Status epilepticus (often simply called Status) is a life-threatening condition where the brain is in a constant state of epileptic seizure. It is a medical emergency. Definitions vary, but generally, a seizure that lasts five minutes or longer is considered to be a status epilepticus. About ten to twenty percent of the people falling into this condition will die from it. In the case the condition is handled well, people can survive with little or no brain damage.
People in a status epilepticus are unable to end this seizure on their own, they are often unconscious and unable to react. The most common way to end a status is to inject specialized drugs. In the case these drugs do not help, the patient must be treated in the intensive care unit.
Causes[change | change source]
Status epilepticus is generally not linked to Epilepsy. Only about one in four people who suffer from a status epilepticus have epilepsy. The status epilepticus can also occur for the following reasons, amongst others:
- Exposure to nerve gas
- Intoxicants, or bad reactions to drugs
- Insufficient dosage of a drug the patient takes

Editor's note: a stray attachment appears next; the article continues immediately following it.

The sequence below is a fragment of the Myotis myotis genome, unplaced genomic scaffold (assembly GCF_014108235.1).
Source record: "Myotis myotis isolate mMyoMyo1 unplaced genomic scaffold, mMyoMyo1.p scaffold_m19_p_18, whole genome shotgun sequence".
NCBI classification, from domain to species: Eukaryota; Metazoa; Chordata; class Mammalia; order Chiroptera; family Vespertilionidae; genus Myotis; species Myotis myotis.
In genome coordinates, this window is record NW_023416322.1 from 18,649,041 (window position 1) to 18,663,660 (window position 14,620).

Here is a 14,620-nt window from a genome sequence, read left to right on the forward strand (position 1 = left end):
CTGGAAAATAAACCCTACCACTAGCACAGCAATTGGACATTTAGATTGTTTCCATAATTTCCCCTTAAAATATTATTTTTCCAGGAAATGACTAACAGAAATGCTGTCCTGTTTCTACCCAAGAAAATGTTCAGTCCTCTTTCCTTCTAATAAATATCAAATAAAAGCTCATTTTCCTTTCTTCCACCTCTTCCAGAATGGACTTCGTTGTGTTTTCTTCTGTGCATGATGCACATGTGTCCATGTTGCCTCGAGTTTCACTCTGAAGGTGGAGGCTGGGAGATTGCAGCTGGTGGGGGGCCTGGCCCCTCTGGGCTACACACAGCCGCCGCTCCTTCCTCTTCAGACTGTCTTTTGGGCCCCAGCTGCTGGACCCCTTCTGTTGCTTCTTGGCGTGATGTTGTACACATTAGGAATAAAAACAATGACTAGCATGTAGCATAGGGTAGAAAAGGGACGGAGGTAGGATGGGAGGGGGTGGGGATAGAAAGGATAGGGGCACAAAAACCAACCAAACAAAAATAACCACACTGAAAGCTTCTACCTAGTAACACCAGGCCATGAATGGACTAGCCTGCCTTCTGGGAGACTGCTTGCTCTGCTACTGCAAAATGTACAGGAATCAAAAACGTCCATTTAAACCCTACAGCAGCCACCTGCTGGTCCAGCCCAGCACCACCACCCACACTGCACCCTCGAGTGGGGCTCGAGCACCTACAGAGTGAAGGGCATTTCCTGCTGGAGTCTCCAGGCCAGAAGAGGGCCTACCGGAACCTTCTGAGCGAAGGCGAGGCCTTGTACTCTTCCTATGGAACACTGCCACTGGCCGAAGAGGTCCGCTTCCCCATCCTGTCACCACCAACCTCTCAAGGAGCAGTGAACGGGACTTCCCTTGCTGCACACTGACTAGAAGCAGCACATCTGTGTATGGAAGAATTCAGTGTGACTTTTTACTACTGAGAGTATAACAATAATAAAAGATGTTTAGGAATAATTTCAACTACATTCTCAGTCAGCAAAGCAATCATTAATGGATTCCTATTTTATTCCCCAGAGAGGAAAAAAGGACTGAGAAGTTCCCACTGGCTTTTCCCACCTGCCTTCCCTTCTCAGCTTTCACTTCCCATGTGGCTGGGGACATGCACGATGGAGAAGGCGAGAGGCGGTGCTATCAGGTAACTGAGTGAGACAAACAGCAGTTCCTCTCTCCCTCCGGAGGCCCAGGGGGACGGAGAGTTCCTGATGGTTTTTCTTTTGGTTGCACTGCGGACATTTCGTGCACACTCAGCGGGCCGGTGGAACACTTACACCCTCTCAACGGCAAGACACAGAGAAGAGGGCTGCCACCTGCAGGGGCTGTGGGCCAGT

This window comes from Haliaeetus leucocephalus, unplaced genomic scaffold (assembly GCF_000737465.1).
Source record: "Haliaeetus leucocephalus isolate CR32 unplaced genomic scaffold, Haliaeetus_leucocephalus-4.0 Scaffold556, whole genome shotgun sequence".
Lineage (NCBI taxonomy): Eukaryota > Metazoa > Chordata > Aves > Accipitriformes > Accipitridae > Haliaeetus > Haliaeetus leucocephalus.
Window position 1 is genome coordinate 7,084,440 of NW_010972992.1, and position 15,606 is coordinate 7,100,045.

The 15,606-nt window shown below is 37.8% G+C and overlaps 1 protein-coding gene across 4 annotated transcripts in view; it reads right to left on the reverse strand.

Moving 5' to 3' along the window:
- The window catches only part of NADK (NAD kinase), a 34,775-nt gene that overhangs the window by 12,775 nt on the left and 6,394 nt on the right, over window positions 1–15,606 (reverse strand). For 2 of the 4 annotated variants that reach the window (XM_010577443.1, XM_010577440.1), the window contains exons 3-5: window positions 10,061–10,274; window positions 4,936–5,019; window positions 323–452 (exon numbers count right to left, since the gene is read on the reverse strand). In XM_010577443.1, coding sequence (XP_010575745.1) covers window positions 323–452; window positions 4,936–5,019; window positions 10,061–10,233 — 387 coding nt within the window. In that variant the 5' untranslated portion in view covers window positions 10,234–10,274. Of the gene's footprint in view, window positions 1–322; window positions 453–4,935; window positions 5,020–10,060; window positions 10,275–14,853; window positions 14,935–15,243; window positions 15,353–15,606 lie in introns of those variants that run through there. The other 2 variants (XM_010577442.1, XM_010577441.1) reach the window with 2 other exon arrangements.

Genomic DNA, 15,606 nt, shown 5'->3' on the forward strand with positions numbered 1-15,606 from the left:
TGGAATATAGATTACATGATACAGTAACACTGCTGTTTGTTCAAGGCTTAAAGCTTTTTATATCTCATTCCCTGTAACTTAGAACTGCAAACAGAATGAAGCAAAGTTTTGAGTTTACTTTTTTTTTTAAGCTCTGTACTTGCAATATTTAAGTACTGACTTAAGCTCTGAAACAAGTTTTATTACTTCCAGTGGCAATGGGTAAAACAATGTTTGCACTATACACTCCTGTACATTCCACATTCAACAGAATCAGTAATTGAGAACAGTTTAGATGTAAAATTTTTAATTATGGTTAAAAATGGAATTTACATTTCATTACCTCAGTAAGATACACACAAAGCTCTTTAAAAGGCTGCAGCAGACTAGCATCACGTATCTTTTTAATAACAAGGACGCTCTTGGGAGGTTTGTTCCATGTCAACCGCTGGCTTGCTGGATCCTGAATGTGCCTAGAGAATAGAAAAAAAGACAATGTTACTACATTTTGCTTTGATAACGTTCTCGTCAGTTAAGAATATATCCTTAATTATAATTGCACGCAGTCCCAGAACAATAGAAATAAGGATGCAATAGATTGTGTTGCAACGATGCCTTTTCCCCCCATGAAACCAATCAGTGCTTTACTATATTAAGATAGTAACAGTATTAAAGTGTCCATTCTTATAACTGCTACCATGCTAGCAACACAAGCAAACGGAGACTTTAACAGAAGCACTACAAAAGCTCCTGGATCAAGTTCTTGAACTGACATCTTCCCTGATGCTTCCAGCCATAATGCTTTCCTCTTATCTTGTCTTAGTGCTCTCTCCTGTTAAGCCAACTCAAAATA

- Sudden withdrawal of a drug
- Effect of alcoholic drinks, symptom of alcohol withdrawal
- Gastroenteritis (a special form of diarrhea) while taking anticonvulsants
- Metabolic disturbances, such as problems with the liver or kidney
- Insomnia or sleep deprivation (sleeping too little)
References[change | change source]
- Nair, PP; Kalita, J., Misra, U. K. (Jul–Sep 2011). "Status epilepticus: why, what, and how". Journal of Postgraduate Medicine 57 (3): 242–52. . .
- Trinka, E; Höfler, J; Zerbs, A (September 2012). "Causes of status epilepticus.". Epilepsia 53 Suppl 4: 127–38. . .
- Stasiukyniene, V.; Pilvinis, V.; Reingardiene, D.; Janauskaite, L. (2009). "[Epileptic seizures in critically ill patients]". Medicina (Kaunas) 45 (6): 501–7. .